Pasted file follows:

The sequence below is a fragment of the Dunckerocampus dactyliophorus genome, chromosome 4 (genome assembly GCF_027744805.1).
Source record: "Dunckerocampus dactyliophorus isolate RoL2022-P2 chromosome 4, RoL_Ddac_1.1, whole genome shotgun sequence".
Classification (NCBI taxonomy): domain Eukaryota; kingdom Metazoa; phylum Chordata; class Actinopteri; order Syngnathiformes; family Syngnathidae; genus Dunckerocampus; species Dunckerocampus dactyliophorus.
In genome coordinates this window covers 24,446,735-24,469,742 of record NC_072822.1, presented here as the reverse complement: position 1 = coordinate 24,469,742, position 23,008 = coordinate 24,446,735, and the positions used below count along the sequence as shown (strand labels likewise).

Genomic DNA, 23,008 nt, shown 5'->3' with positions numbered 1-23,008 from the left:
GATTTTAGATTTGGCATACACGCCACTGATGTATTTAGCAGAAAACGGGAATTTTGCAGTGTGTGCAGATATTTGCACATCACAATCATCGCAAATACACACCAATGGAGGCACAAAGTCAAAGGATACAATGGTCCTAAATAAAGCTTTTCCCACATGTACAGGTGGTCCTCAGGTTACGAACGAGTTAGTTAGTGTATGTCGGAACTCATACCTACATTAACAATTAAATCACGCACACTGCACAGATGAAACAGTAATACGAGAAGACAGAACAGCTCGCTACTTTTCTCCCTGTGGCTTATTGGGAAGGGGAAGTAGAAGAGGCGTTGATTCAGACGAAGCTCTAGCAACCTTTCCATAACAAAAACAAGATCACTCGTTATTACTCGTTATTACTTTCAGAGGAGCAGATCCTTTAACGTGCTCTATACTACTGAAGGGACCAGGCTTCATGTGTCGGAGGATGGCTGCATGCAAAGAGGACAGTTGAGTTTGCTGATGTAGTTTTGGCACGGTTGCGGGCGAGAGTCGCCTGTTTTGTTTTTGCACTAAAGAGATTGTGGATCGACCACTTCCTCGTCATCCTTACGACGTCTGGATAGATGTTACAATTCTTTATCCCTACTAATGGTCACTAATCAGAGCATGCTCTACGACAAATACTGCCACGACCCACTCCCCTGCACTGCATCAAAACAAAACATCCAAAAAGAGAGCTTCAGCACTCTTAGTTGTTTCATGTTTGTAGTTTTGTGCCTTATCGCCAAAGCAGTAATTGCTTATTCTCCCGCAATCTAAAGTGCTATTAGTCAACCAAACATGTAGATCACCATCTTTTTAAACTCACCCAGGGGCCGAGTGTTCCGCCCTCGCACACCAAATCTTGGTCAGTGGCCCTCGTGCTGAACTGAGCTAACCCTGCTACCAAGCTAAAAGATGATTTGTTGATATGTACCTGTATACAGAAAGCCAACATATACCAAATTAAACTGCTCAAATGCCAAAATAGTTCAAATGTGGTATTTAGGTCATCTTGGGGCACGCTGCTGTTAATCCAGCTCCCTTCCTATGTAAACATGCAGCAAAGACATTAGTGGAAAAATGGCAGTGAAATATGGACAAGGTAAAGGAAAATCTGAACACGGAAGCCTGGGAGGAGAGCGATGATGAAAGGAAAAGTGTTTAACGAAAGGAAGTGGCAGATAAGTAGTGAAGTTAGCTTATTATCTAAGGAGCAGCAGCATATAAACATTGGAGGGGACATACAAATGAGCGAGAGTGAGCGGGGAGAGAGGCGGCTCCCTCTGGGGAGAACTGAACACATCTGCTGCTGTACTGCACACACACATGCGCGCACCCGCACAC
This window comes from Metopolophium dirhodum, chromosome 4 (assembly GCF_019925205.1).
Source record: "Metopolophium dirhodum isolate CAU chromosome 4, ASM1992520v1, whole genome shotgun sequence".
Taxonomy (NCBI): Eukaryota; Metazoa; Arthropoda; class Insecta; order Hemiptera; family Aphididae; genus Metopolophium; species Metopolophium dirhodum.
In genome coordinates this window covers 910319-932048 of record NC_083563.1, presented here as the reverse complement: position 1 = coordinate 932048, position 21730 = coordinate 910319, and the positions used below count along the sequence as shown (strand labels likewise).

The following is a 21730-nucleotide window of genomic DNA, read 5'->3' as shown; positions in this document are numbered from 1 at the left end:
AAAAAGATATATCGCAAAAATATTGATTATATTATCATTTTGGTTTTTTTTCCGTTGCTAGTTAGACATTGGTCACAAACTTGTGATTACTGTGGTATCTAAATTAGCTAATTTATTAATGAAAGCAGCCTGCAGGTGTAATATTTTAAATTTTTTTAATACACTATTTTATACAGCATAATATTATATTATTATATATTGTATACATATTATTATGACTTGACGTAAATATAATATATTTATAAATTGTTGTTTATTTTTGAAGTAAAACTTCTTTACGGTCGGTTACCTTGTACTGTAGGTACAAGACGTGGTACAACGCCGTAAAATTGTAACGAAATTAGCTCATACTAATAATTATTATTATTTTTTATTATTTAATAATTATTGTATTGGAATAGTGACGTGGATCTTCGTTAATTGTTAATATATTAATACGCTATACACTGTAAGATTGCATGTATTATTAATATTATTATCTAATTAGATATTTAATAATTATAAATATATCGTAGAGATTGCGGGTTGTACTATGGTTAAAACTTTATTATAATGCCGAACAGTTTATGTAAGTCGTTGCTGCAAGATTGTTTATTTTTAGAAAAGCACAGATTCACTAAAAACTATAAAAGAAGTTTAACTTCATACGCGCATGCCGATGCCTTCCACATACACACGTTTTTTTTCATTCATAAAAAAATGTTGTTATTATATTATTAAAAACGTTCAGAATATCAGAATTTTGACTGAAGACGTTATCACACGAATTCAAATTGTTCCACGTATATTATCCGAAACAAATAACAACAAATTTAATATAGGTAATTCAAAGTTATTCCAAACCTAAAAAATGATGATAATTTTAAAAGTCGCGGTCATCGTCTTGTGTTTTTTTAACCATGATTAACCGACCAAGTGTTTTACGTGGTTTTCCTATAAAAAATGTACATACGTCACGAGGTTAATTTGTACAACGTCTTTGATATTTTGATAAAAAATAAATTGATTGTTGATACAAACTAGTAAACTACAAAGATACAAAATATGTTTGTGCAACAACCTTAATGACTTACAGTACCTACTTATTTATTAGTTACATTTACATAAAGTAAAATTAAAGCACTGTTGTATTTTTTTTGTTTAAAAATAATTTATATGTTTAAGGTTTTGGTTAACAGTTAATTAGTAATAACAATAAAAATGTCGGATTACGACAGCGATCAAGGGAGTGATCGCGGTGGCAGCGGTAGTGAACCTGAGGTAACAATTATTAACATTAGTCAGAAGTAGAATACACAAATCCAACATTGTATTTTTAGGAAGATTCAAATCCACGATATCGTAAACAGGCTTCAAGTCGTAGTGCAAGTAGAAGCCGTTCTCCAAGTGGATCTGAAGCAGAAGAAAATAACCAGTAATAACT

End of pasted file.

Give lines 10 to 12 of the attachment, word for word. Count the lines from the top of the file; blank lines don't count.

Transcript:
In genome coordinates this window covers 910319-932048 of record NC_083563.1, presented here as the reverse complement: position 1 = coordinate 932048, position 21730 = coordinate 910319, and the positions used below count along the sequence as shown (strand labels likewise).

The following is a 21730-nucleotide window of genomic DNA, read 5'->3' as shown; positions in this document are numbered from 1 at the left end:
AAAAAGATATATCGCAAAAATATTGATTATATTATCATTTTGGTTTTTTTTCCGTTGCTAGTTAGACATTGGTCACAAACTTGTGATTACTGTGGTATCTAAATTAGCTAATTTATTAATGAAAGCAGCCTGCAGGTGTAATATTTTAAATTTTTTTAATACACTATTTTATACAGCATAATATTATATTATTATATATTGTATACATATTATTATGACTTGACGTAAATATAATATATTTATAAATTGTTGTTTATTTTTGAAGTAAAACTTCTTTACGGTCGGTTACCTTGTACTGTAGGTACAAGACGTGGTACAACGCCGTAAAATTGTAACGAAATTAGCTCATACTAATAATTATTATTATTTTTTATTATTTAATAATTATTGTATTGGAATAGTGACGTGGATCTTCGTTAATTGTTAATATATTAATACGCTATACACTGTAAGATTGCATGTATTATTAATATTATTATCTAATTAGATATTTAATAATTATAAATATATCGTAGAGATTGCGGGTTGTACTATGGTTAAAACTTTATTATAATGCCGAACAGTTTATGTAAGTCGTTGCTGCAAGATTGTTTATTTTTAGAAAAGCACAGATTCACTAAAAACTATAAAAGAAGTTTAACTTCATACGCGCATGCCGATGCCTTCCACATACACACGTTTTTTTTCATTCATAAAAAAATGTTGTTATTATATTATTAAAAACGTTCAGAATATCAGAATTTTGACTGAAGACGTTATCACACGAATTCAAATTGTTCCACGTATATTATCCGAAACAAATAACAACAAATTTAATATAGGTAATTCAAAGTTATTCCAAACCTAAAAAATGATGATAATTTTAAAAGTCGCGGTCATCGTCTTGTGTTTTTTTAACCATGATTAACCGACCAAGTGTTTTACGTGGTTTTCCTATAAAAAATGTACATACGTCACGAGGTTAATTTGTACAACGTCTTTGATATTTTGATAAAAAATAAATTGATTGTTGATACAAACTAGTAAACTACAAAGATACAAAATATGTTTGTGCAACAACCTTAATGACTTACAGTACCTACTTATTTATTAGTTACATTTACATAAAGTAAAATTAAAGCACTGTTGTATTTTTTTTGTTTAAAAATAATTTATATGTTTAAGGTTTTGGTTAACAGTTAATTAGTAATAACAATAAAAATGTCGGATTACGACAGCGATCAAGGGAGTGATCGCGGTGGCAGCGGTAGTGAACCTGAGGTAACAATTATTAACATTAGTCAGAAGTAGAATACACAAATCCAACATTGTATTTTTAGGAAGATTCAAATCCACGATATCGTAAACAGGCTTCAAGTCGTAGTGCAAGTAGAAGCCGTTCTCCAAGTGGATCTGAAGCAGAAGAAAATAACCAGTAATAACT